Luis Schmidt, president of Chilean growers’ federation Fedefruta, told 400 grower members at its Annual Meeting on September 7 that the season just ended has been “very difficult…just as it has been for the last four seasons.” However, he assured the rest of the world that Chile retains its confidence in the long-term future of its fruit industry.

Total export volumes for the 1999/2000 campaign dropped by three per cent to 1.5 million tonnes, while value remained fairly static, at US$1.4 billion. A rise in shipments to the US was countered by a larger drop in sendings to the EU, Far East and Latin America. There has been virtually no increase in planted acreage in recent years.

Mr Schmidt told the Santiago meeting: “The last year has been complex and difficult for Chile’s fresh fruit export industry. Unexpected rainfall in February compromised the quality of some export fruit while the dollar/euro exchange rate made fruit shipped to Europe less profitable.”

He said that the industry remains upbeat following an upturn in the exchange rate of the US dollar, which is hugely important to growers who pay most of their bills in pesos and get paid in dollars. The Chilean peso is currently being exchanged at around 560 to the dollar – a rise of 10 per cent in the last six months – and Mr Schmidt voiced hopes that this could reach as high as 700 pesos in the near future.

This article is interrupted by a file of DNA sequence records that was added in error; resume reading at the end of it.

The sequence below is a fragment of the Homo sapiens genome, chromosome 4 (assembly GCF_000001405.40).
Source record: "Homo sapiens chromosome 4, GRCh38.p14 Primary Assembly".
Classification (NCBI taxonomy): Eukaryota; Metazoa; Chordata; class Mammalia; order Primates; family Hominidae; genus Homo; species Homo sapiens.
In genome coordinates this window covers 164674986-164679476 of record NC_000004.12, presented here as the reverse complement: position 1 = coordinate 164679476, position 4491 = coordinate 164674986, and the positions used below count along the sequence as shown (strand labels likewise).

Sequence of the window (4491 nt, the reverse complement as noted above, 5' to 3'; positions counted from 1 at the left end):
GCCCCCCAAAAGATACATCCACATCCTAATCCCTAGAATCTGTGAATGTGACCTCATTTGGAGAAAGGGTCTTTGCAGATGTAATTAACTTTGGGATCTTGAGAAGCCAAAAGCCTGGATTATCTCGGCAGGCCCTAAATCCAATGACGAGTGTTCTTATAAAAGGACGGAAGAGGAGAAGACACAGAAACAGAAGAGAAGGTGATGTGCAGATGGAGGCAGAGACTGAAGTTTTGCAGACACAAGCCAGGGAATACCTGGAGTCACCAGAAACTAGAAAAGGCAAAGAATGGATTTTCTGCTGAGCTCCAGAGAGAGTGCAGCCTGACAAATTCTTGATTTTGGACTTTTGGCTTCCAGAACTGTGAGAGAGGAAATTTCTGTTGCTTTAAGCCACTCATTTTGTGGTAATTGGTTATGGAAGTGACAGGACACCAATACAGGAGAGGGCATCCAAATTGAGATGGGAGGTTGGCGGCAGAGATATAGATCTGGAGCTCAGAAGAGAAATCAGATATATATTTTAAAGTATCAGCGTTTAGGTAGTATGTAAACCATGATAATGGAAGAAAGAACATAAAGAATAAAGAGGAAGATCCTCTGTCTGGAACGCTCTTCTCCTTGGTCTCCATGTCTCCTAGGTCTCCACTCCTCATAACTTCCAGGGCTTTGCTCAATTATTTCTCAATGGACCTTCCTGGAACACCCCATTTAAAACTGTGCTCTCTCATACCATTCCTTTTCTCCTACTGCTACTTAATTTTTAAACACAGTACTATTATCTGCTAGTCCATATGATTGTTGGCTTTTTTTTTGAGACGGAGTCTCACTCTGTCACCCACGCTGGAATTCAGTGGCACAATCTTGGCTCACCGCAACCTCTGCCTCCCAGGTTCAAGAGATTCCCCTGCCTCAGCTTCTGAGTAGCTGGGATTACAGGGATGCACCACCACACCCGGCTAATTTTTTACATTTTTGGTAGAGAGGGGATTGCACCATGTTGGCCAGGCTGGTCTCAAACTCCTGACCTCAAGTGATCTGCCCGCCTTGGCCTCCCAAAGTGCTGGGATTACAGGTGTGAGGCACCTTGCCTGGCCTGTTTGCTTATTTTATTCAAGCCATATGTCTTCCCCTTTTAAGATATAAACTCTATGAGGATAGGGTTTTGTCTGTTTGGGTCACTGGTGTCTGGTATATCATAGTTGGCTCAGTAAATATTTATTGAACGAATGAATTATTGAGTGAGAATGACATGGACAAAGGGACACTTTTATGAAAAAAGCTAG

The fruit industry, he added, will undergo “important changes for the better” before the end of this decade. Most importantly, the Fedefruta Convention was used as the platform to officially launch Chile’s Good Agricultural Practices (Gap) programme, a campaign designed to promote and implement the best production methods and practices amongst the country’s fruit growing fraternity.

Mr Schmidt urged growers to invest in making their operations more efficient, to guard against the increased competition on a global basis of its fellow southern hemisphere exporter nations and said that complying with the rigorous health, safety and environmental standards introduced by GAP was the ideal way to ensure Chilean fruit maintains a competitive advantage.